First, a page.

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Chapter 6 - The cost and accessibility of financial advice
This chapter examines the cost and accessibility of financial advice. Following
on from Chapter 4 the committee discusses the relevance of advice when making
investment choices within a fund. It reflects on barriers to the affordability of
superannuation advice caused by the breadth of application of the 'advice
provisions' in the Corporations Act 2001 (Corporations Act). It also
considers possible remedies to enable the legislative framework to achieve
greater proportionality between consumer protection and accessibility of
advice. Finally, the committee examines the problem of incomprehensible
disclosure documents provided by financial product issuers.
Licensing of advice
The Corporations Act stipulates that financial services businesses,
including those who provide financial product advice, must hold an Australian Financial
Services (AFS) licence.
Authorised representatives or employees of AFS licence holders (licensees) are
not required to hold a licence themselves. AFS licences are issued and
monitored by the Australian Securities and Investments Commission (ASIC), which
imposes a number of obligations on licensees and their representatives.
Individuals or entities that do not hold an AFS licence (or
representatives of non-licensees) are generally not permitted to provide
financial advice. One exception is accountants, who have been provided with an
exemption from the requirement to be licensed when providing advice on the 'establishment,
operation, structuring or valuation' of a self-managed superannuation fund
This is discussed in Chapter 8.
Definitions of advice
The Corporations Act describes the circumstances that constitute the
provision of financial product advice, split into two categories: personal
advice and general advice. Differing disclosure requirements under part 7.7 of
the act apply depending on whether advice is personal or general in its nature.
Those seeking to provide services that fall within the act's definition of
financial product advice are required to hold an AFS licence.
Under section 766B(1) of the Corporations Act, financial product advice
is defined as:
...a recommendation or a statement of opinion, or a report of
either of those things, that:
- is intended to influence a person or persons in making
a decision in relation to a particular financial product or class of financial
products, or an interest in a particular financial product or class of financial
- could reasonably be regarded as being intended to have
such an influence.
Section 766B(3) of the act defines personal advice as:
...financial product advice that is given or directed to a
person (including by electronic means) in circumstances where:
- the provider of the advice has considered one or more
of the person's objectives, financial situation and needs...; or
- a reasonable person might have expected the provider to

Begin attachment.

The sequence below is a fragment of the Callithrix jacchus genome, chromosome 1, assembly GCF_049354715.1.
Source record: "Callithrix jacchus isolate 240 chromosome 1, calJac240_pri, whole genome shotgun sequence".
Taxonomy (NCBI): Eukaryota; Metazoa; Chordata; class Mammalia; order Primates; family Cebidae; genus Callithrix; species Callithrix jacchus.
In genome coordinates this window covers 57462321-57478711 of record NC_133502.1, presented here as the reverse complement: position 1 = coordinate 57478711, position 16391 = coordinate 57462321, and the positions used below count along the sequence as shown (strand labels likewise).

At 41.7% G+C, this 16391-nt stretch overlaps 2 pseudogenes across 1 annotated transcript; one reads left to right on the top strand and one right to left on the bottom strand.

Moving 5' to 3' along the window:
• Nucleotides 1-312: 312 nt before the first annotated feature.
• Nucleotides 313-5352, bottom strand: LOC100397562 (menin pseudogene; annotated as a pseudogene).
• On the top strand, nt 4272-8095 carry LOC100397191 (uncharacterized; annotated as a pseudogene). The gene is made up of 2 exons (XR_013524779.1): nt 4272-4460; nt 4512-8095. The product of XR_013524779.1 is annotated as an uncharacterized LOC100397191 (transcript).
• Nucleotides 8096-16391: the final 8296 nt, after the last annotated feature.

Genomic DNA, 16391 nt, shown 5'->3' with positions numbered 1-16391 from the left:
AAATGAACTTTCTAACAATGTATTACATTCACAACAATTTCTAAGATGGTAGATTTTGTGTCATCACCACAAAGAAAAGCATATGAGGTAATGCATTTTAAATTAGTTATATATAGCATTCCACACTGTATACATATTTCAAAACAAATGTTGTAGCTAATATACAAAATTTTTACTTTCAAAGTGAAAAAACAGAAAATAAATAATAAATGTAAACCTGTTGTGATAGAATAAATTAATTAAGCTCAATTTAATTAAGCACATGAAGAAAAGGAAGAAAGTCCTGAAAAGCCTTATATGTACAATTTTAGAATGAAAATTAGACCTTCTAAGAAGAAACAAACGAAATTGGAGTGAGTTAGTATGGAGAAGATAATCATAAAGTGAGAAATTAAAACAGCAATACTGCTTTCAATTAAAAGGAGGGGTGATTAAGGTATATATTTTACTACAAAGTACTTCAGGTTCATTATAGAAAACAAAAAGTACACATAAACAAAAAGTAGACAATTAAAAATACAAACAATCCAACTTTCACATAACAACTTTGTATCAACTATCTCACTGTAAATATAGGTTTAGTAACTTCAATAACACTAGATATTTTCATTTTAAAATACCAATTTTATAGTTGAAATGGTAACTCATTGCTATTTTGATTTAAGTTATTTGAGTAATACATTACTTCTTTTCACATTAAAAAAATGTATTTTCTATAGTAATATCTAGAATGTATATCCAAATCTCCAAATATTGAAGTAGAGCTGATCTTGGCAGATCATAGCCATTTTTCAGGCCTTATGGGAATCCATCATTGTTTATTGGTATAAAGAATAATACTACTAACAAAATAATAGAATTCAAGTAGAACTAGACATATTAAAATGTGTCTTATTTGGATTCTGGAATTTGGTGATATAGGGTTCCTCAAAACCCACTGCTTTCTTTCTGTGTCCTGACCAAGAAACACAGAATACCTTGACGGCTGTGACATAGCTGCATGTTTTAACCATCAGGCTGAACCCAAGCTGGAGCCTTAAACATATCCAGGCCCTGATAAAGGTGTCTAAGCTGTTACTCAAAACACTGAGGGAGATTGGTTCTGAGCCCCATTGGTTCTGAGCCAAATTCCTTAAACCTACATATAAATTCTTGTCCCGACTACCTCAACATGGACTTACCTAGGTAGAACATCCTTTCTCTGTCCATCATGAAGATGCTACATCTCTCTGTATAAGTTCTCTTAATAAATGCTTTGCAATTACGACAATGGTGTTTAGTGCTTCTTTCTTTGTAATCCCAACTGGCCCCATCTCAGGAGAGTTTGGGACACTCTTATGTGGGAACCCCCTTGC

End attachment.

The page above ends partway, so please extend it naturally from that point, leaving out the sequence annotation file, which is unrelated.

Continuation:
consider one or more of those matters.
Section 766B(4) defines general advice as: '...financial product advice
that is not personal advice.'
ASIC's policy statement on providing financial product advice indicates
that ASIC takes a number of circumstances into account when distinguishing
between personal and general advice, for the purposes of administering section
s766B(3)(b) of the Corporations Act. In the context of the evidence received
during this inquiry, the most significant of these circumstances include:
- whether personal advice was offered to the client or whether it
was requested, including requesting advice as to the decision a client should
- whether or not the adviser requested information about the
client's relevant personal circumstances; and
- whether the advice appears to be tailored to the client's
relevant personal circumstances.
The policy states that consideration of personal circumstances is
the critical factor:
If an adviser receives or possesses information about the client’s
relevant personal circumstances this does not, by itself, mean that any advice
given to that client is necessarily personal advice. Whether such advice is
personal advice will generally depend on whether the adviser has considered
(or whether a reasonable person might expect the adviser to have considered)
that information in providing the advice.
ASIC has distinguished between financial product advice and factual
information on the basis that financial product advice involves a qualitative
judgment, whereas factual information is objectively ascertainable.
Where the advice provided is only of a general nature, section 949A of
the Corporations Act stipulates that the client must be warned that the advice
has not taken into account their own objectives, financial situation or needs
and the client should consider the appropriateness of the advice in that light.
Further, in accordance with sections 941A and 941B the client must be provided
with a Financial Services Guide (FSG). The FSG is required to include
information on remuneration, commission and other benefits derived from the
provision of the advice.
Of greater concern to the industry has been the disclosure requirements
pertaining to the provision of personal advice. Once the provision of advice
enters the realm of personal advice, which is essentially the consideration of
a person's individual circumstances, the need to provide a Statement of Advice
(SoA) is triggered.
Under sections 947B and 947C of the Corporations Act the SoA
- the advice provided to the client;
- the basis on which the advice was provided;